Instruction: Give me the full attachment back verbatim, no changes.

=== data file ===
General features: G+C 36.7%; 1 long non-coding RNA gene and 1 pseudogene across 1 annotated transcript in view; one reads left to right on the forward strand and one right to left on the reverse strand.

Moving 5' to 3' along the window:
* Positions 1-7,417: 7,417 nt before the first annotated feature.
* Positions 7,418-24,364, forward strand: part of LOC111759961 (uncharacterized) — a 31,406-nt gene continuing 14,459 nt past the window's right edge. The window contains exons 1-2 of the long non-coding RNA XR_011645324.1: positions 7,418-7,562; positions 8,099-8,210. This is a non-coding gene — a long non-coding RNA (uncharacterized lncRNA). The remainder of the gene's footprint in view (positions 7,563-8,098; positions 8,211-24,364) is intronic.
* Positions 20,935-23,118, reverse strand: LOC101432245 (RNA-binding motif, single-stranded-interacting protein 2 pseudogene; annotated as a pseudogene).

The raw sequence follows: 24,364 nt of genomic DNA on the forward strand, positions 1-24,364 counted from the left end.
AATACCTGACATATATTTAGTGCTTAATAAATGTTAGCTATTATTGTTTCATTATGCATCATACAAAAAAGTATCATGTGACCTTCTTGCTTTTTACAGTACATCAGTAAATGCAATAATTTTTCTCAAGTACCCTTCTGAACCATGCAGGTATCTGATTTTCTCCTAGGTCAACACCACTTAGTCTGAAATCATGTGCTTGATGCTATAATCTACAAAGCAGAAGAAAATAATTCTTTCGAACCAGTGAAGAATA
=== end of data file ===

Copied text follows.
General features: G+C 36.7%; 1 long non-coding RNA gene and 1 pseudogene across 1 annotated transcript in view; one reads left to right on the forward strand and one right to left on the reverse strand.

Moving 5' to 3' along the window:
* Positions 1-7,417: 7,417 nt before the first annotated feature.
* Positions 7,418-24,364, forward strand: part of LOC111759961 (uncharacterized) — a 31,406-nt gene continuing 14,459 nt past the window's right edge. The window contains exons 1-2 of the long non-coding RNA XR_011645324.1: positions 7,418-7,562; positions 8,099-8,210. This is a non-coding gene — a long non-coding RNA (uncharacterized lncRNA). The remainder of the gene's footprint in view (positions 7,563-8,098; positions 8,211-24,364) is intronic.
* Positions 20,935-23,118, reverse strand: LOC101432245 (RNA-binding motif, single-stranded-interacting protein 2 pseudogene; annotated as a pseudogene).

The raw sequence follows: 24,364 nt of genomic DNA on the forward strand, positions 1-24,364 counted from the left end.
AATACCTGACATATATTTAGTGCTTAATAAATGTTAGCTATTATTGTTTCATTATGCATCATACAAAAAAGTATCATGTGACCTTCTTGCTTTTTACAGTACATCAGTAAATGCAATAATTTTTCTCAAGTACCCTTCTGAACCATGCAGGTATCTGATTTTCTCCTAGGTCAACACCACTTAGTCTGAAATCATGTGCTTGATGCTATAATCTACAAAGCAGAAGAAAATAATTCTTTCGAACCAGTGAAGAATA